Visual Neuroscience



Rho GTPases regulate rhabdom morphology in octopus photoreceptors


ARIA M.  MILLER  a1 , TERESA  RAMIREZ  a1 , FREDDI I.  ZUNIGA  a2 , GINA H.  OCHOA  a1 , SHAUNTE  GRAY  a1 , SHANNON D.  KELLY  a1 , BRIAN  MATSUMOTO  a3 and LAURA J.  ROBLES  a1 c1
a1 Department of Biology, California State University, Dominguez Hills, Carson
a2 Department of Chemistry, California State University, Dominguez Hills, Carson
a3 Neuroscience Research Institute, University of California, Santa Barbara

Article author query
miller am   [Google Scholar] 
ramirez t   [Google Scholar] 
zuniga fi   [Google Scholar] 
ochoa gh   [Google Scholar] 
gray s   [Google Scholar] 
kelly sd   [Google Scholar] 
matsumoto b   [Google Scholar] 
robles lj   [Google Scholar] 
 

Abstract

In the cephalopod retina, light/dark adaptation is accompanied by a decrease/increase in rhabdom size and redistribution of rhodopsin and retinochrome. Rearrangements in the actin cytoskeleton probably govern changes in rhabdom size by regulating the degradation/formation of rhabdomere microvilli. Photopigment movements may be directed by microtubules present in the outer segment core cytoplasm. We believe that rhodopsin activation by light stimulates Rho and Rac signaling pathways, affecting these cytoskeletal systems and their possible functions in controlling rhabdom morphology and protein movements. In this study, we localized cytoskeletal and signaling proteins in octopus photoreceptors to determine their concurrence between the lighting conditions. We used toxin B from Clostridium difficile to inhibit the activity of Rho/Rac and observed its effect on the location of signaling proteins and actin and tubulin. In both lighting conditions, we found Rho in specific sets of juxtaposed rhabdomeres in embryonic and adult retinas. In the light, Rho and actin were localized along the length of the rhabdomere, but, in the dark, both proteins were absent from a space beneath the inner limiting membrane. Rac colocalized with tubulin in the outer segment core cytoplasm and, like Rho, the two proteins were also absent beneath the inner limiting membrane in the dark. The distribution of actin and Rho was affected by toxin B and, in dark-adapted retinas, actin and Rho distribution was similar to that observed in the light. Our results suggest that the Rho/Rac GTPases are candidates for the regulation of rhabdomere size and protein movements in light-dark-adapted octopus photoreceptors.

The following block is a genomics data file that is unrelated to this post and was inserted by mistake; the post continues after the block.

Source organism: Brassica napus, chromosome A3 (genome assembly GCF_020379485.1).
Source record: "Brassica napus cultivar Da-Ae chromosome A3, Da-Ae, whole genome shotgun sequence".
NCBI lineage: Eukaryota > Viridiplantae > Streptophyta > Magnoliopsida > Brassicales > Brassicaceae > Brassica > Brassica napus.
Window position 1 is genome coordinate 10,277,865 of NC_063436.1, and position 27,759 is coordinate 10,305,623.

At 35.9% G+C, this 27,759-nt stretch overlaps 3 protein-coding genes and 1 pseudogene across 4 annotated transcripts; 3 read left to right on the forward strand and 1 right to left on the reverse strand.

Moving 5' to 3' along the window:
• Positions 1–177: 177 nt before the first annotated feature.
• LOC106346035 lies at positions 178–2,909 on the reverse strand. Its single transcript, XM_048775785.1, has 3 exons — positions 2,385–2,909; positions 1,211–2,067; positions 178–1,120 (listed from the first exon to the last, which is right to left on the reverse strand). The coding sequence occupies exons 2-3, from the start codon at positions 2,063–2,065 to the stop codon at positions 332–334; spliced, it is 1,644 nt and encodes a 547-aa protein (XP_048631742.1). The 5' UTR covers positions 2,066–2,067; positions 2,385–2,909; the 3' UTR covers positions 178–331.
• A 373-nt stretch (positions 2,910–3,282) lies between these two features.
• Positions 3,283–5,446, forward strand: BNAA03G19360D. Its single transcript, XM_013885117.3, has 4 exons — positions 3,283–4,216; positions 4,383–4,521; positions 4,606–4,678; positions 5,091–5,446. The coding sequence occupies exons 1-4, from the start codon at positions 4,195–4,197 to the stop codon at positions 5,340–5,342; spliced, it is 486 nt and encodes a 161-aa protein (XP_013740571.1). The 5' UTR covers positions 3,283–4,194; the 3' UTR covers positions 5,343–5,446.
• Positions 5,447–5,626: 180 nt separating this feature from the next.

(Received August 26 2004)
(Accepted February 24 2005)


Key Words: Retina; Cytoskeleton; Actin; Microtubules; Rho.

Correspondence:
c1 Address correspondence and reprint requests to: Laura J. Robles, Department of Biology, California State University, Dominguez Hills, 1000 East Victoria Street, Carson, CA 90747, USA. E-mail: lrobles@csudh.edu